The dynamics-oriented problem breakdown (FIG. 6) uses the circumstance that in structured complex real processes not all the subprocesses are executed on the same time scale. In addition, all the signals (from the channels A, B, C, D, E, F) are first of all transformed from the time domain to the frequency domain and are then categorized into different subproblems on the basis of their spectra, so that channels with similar dynamics are respectively grouped into a subsystem A, C and also B, E and D, F.

In the case of the co-evolutionary bottom-up structure search (FIG. 7), in contrast to the previous methods, the complex overall system is modeled by combining numerous small functional units. This involves the use of co-evolutionary algorithms which produce a suitable combination of the subsystems using the mapping error from predefined target channels. The model structure found in this manner corresponds to the problem decomposition. By way of example, FIG. 7 shows, from bottom to top, the input layer L1, two concealed layers L2 with simple teachable approximators, and the output layer L3. The concealed layers L2 may be present in a different number.

The problem decomposition by means of reward decomposition first of all involves hypothetical problem breakdowns being constructed. Next, a method for automatic reward decomposition is used to solve the credit assignment problem in order to assess the quality of the hypothetical problem breakdown. This assessment is then used by a stochastic search method in order to find the optimum problem breakdowns.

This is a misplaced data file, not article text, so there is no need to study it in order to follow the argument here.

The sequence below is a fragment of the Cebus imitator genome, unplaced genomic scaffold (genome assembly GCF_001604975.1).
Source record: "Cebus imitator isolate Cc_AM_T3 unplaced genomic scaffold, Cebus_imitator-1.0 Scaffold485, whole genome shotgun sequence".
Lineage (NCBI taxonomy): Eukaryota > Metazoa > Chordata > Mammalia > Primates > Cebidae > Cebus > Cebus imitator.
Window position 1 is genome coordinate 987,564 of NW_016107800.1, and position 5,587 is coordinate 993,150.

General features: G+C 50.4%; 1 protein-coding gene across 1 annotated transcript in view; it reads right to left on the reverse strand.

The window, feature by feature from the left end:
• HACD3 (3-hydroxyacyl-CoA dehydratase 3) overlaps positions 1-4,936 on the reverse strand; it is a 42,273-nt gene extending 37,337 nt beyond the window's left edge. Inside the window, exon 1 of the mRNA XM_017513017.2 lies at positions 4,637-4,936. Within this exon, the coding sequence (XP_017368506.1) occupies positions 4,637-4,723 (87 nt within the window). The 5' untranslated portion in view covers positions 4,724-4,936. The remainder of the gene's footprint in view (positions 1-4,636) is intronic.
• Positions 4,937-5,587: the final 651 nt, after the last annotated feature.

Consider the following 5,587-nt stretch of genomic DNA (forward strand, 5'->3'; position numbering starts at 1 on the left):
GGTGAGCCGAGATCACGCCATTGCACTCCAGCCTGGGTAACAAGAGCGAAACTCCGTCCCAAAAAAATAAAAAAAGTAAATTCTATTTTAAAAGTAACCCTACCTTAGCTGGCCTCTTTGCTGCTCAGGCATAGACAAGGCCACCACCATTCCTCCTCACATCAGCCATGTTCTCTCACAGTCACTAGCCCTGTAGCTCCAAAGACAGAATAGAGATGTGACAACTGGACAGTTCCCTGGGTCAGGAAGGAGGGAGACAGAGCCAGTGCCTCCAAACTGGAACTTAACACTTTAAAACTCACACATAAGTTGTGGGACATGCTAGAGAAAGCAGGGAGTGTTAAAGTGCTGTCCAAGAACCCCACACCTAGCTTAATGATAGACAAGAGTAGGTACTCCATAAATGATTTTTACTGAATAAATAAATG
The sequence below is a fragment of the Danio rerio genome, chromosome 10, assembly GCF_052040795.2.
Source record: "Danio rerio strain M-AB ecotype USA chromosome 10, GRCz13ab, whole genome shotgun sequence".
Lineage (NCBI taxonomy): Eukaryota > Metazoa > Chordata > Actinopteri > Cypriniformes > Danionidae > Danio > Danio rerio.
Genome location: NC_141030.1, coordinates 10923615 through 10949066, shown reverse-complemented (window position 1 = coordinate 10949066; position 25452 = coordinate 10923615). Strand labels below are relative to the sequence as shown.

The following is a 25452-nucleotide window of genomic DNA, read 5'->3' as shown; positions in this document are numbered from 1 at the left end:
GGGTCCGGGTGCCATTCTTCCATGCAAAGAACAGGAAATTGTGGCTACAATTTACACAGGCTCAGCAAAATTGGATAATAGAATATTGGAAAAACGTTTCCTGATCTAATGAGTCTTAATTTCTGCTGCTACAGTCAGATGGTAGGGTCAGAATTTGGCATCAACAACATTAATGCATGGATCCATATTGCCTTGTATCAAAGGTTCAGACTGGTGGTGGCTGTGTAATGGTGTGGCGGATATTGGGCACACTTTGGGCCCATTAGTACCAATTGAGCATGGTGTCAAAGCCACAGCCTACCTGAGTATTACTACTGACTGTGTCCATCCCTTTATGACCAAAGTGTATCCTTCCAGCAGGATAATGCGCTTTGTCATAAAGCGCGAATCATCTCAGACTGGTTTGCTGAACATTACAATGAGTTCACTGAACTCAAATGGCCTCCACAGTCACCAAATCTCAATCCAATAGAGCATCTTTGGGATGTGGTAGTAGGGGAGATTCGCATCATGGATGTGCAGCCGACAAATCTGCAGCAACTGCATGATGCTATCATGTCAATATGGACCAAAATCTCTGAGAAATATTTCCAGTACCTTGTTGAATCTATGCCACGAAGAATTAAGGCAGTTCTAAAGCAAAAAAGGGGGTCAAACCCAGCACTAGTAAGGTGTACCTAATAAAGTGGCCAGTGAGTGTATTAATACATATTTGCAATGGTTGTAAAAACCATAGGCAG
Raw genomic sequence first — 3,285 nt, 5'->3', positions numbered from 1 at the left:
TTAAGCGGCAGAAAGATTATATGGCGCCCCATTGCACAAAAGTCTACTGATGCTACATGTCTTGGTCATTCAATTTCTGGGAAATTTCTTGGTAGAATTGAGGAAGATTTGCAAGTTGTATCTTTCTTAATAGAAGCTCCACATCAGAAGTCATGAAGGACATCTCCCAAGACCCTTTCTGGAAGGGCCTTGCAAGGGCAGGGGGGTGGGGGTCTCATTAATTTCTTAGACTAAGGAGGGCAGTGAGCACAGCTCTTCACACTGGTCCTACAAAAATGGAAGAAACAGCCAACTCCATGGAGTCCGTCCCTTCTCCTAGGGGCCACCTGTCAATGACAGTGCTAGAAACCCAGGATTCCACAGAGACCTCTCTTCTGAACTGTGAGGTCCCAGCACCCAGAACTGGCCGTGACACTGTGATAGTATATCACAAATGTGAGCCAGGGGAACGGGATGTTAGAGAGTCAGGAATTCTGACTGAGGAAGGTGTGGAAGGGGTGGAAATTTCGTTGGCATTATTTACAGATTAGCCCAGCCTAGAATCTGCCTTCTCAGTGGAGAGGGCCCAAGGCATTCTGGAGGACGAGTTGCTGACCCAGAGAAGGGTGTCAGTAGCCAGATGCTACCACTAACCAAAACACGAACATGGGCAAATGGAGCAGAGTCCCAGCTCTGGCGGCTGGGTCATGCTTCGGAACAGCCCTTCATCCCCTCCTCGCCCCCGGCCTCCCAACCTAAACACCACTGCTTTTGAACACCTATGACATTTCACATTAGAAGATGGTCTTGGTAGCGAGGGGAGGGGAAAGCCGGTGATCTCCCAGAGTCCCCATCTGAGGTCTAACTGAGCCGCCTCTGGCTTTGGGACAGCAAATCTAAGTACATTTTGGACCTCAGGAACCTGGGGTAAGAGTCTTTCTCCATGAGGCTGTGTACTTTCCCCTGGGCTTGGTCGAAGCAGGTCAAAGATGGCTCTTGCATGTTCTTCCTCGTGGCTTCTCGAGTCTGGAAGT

Finally, the problem decomposition by means of network pruning (FIG. 8) first of all models the complex process using suitable adaptive function approximators, such as neural networks, in a similar manner to that described in EP 2 080 953 A1. By analyzing the internal model structure (strength of the weighting symbolized by line thickness), it is then possible to infer the underlying problem structure for the process. FIG. 8 shows, from bottom to top, the input layer L1, the concealed layer L2 and the output layer L3.

Each of these methods provides a hypothesis for the problem breakdown. In a subsequent step, these decomposition proposals are compared with one another and a common solution is derived which performs the split into subareas and associates it with the controllers 36, 36′, 36″, 36′″, 36″″. This can be done using various approaches, such as automated majority decision. If the process has already been running for a relatively long time, that is to say that there is process experience, the automatic problem decomposition is usefully performed on a larger time scale than the check on the controllers by the principle controller 44 described above.